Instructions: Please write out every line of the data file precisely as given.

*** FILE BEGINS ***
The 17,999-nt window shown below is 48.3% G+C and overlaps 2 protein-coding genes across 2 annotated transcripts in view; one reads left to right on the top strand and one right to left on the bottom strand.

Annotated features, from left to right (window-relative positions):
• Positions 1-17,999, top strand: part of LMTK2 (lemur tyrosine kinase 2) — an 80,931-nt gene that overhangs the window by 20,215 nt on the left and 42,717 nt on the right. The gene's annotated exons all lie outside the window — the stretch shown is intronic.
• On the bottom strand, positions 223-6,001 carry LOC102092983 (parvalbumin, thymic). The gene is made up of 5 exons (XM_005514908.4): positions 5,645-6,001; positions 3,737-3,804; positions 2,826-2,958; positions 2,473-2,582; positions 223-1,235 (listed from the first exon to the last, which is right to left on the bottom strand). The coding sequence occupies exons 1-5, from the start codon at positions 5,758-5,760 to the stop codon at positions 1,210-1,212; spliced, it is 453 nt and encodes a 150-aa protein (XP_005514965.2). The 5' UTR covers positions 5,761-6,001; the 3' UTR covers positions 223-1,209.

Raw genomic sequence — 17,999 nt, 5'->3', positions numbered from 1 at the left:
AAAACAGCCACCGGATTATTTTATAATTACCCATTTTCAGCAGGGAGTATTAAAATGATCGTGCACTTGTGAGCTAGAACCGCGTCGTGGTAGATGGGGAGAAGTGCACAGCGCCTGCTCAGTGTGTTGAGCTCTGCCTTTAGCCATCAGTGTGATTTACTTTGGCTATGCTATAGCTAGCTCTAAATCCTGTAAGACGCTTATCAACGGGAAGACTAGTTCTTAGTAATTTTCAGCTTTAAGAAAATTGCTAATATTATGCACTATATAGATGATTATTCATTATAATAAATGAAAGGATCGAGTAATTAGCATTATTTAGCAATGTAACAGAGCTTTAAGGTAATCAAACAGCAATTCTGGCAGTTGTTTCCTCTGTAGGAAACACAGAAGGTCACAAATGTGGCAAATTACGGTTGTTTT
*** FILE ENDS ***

The 17,999-nt window shown below is 48.3% G+C and overlaps 2 protein-coding genes across 2 annotated transcripts in view; one reads left to right on the top strand and one right to left on the bottom strand.

Annotated features, from left to right (window-relative positions):
• Positions 1-17,999, top strand: part of LMTK2 (lemur tyrosine kinase 2) — an 80,931-nt gene that overhangs the window by 20,215 nt on the left and 42,717 nt on the right. The gene's annotated exons all lie outside the window — the stretch shown is intronic.
• On the bottom strand, positions 223-6,001 carry LOC102092983 (parvalbumin, thymic). The gene is made up of 5 exons (XM_005514908.4): positions 5,645-6,001; positions 3,737-3,804; positions 2,826-2,958; positions 2,473-2,582; positions 223-1,235 (listed from the first exon to the last, which is right to left on the bottom strand). The coding sequence occupies exons 1-5, from the start codon at positions 5,758-5,760 to the stop codon at positions 1,210-1,212; spliced, it is 453 nt and encodes a 150-aa protein (XP_005514965.2). The 5' UTR covers positions 5,761-6,001; the 3' UTR covers positions 223-1,209.

Raw genomic sequence — 17,999 nt, 5'->3', positions numbered from 1 at the left:
AAAACAGCCACCGGATTATTTTATAATTACCCATTTTCAGCAGGGAGTATTAAAATGATCGTGCACTTGTGAGCTAGAACCGCGTCGTGGTAGATGGGGAGAAGTGCACAGCGCCTGCTCAGTGTGTTGAGCTCTGCCTTTAGCCATCAGTGTGATTTACTTTGGCTATGCTATAGCTAGCTCTAAATCCTGTAAGACGCTTATCAACGGGAAGACTAGTTCTTAGTAATTTTCAGCTTTAAGAAAATTGCTAATATTATGCACTATATAGATGATTATTCATTATAATAAATGAAAGGATCGAGTAATTAGCATTATTTAGCAATGTAACAGAGCTTTAAGGTAATCAAACAGCAATTCTGGCAGTTGTTTCCTCTGTAGGAAACACAGAAGGTCACAAATGTGGCAAATTACGGTTGTTTT